USA eyes bigger picture after letting World Cup chance slip vs. Portugal
MANAUS, Brazil – They were 30 seconds away -- half a minute from clinching a spot in the knockout stage of the 2014 World Cup after only two games, an achievement few could have expected prior to the tournament.
“It’s the Group of Death,” goalkeeper Tim Howard said. “Most people counted us out.”
They were 30 seconds away from writing a new chapter in U.S. soccer history. Never before had the U.S. men advanced beyond the first round in consecutive World Cups. Only 30 seconds separated the Americans from a seminal victory over a European power that would have opened the eyes of millions around the world and galvanized an increasingly engaged public back home.
Thirty seconds proved too long.
“In these tournaments, things change so quickly,” Michael Bradley said.
Indeed they do -- especially in this, the most frantic of World Cups. In the fifth and final minute of stoppage time on a muggy Sunday evening at the Arena da Amazônia, it was Bradley’s heavy first touch off a high, awkward clearance that led to a challenge with Portuguese forward Éder, which the normally reliable U.S. midfielder lost.
The ball eventually wound up at the feet of Cristiano Ronaldo, the celebrated FIFA World Player of the Year who, until that moment, had been neutralized. He found space on the right flank, froze American defender DaMarcus Beasley and curled an inch-perfect cross onto the head of Silvestre Varela. Howard was helpless.
The instantaneous reversal of fortune, the plunge from elation to despair, was enough to cause whiplash. The U.S. and Portugal ended tied, 2-2, meaning the Americans need at least a draw against powerful Germany on Thursday to ensure their tournament continues. They could also advance with a loss if the Ghana-Portugal result goes their way.
“These finishes are very emotional for all of us. For the fans, the players, the bench, and that’s what the World Cup is all about. So you live through those emotions positively and negatively and you just kind of cross it off then and move on,” U.S. coach Jurgen Klinsmann said. “We’re going to move on quickly.”
The Americans will move on, because, as difficult as the ending was to endure and as easy as it might be to agonize over a few individual mistakes, they realize they’re in a good spot. To a man, the U.S. players filtering through the post-game media scrum grasped the bigger picture.
They had improved. Fortunate to escape Natal with a 2-1 win over Ghana in a game the Black Stars dominated for significant stretches, the U.S. often was the team on the front foot in Manaus. Most of what was lacking against Ghana – possession with purpose, coverage in midfield and options in attack – was present on Sunday. Fabian Johnson, Jermaine Jones and Matt Besler had outstanding games, the U.S. created scoring chances absent the injured Jozy Altidore and yielded two goals “that realistically can be prevented,” according to Howard.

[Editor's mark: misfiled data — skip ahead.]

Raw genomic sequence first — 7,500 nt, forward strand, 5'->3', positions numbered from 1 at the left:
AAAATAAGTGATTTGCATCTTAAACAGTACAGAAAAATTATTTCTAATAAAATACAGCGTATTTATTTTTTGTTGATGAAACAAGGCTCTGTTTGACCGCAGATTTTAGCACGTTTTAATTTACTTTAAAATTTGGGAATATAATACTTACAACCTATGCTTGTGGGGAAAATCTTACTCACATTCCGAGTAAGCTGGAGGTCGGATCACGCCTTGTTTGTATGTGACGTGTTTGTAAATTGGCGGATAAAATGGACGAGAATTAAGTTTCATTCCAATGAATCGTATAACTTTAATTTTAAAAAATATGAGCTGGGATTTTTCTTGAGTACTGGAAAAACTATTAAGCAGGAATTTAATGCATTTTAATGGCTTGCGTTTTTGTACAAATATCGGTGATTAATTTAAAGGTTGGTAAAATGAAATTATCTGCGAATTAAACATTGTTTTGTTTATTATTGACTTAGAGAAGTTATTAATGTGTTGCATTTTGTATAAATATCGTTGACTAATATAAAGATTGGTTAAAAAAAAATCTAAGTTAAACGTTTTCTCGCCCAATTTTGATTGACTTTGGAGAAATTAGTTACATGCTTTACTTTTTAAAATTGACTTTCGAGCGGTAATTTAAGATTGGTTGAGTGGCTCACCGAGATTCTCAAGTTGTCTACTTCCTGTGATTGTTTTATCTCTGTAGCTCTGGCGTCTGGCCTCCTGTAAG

“It’s not as if they opened us up,” the goalkeeper said.
The U.S. held its nerve for more than 94 minutes in a free-flowing, back-and-forth match and may have established an even larger lead had Bradley not struck defender Ricardo Costa with a point-blank shot early in the second half.
“Mentally, physically, we put so much into the game,” Bradley said. “I thought we played really well. I thought we were the better team over the course of 90 minutes. Unfortunately at the end, when it ends the way it does, there’s always going to be a certain amount of disappointment. But you have no choice but to look at the positives and now regroup mentally and physically and get ready for another big game Thursday.”
The primary positive is the record – 1-0-1 and four points. While the sting of Varela’s goal lingered a bit, it was agreed that four points out of two tough games is a relative success.
“We’re disappointed because we could all taste it. I think everybody could taste the second round. We were right there. But big picture, we were on the other end of things in our first match against Ghana. We had the exact opposite feelings,” defender Matt Besler said. “It’s a cruel game and there are highs and lows. We have four points. We’re in control of our own destiny and that’s really all we can ask for at this point.”
Said midfielder Kyle Beckerman, “I think before the tournament if you’d said ‘Two games, four points: you take it?’ We would. Just the way it was, being 30 seconds away, makes it tough. We’re still in good position and we’re still feeling confident.”
U.S. Soccer Federation president Sunil Gulati joked that he’d have rejected the four-point proposition in the 94th minute on Sunday then added, “But if you’d have offered it a month ago, sure.”
It’s all about perspective. It was fantastic theater -- a “thriller,” according to Klinsmann. Now, the U.S. can either fold after stumbling at the finish line in Manaus or take comfort in its robust response to Portugal’s fifth-minute goal and the fact that, as the manager reminded everyone before the game, “they call it the Group of Death because we’re in it, too.”
Captain Clint Dempsey, who chested home the 81st-minute goal that looked like it would win the match, has played in eight consecutive World Cup matches that ended in a tie or a one-goal win or loss. Nail-biters are the norm. And as the games go, so will Group G – down to the wire.
“We’re Americans. We always like to do things the hard way,” he said. “We’re still happy with four points from two games and we’re happy with the way that we’re playing.”
Said Klinsmann, “We are full of confidence. You make it a little more difficult now having another game to qualify, but we knew that from the beginning it would be a tough group to go through. But we are right there. We have one foot in the door. Now we’re going to walk the second foot through the door.”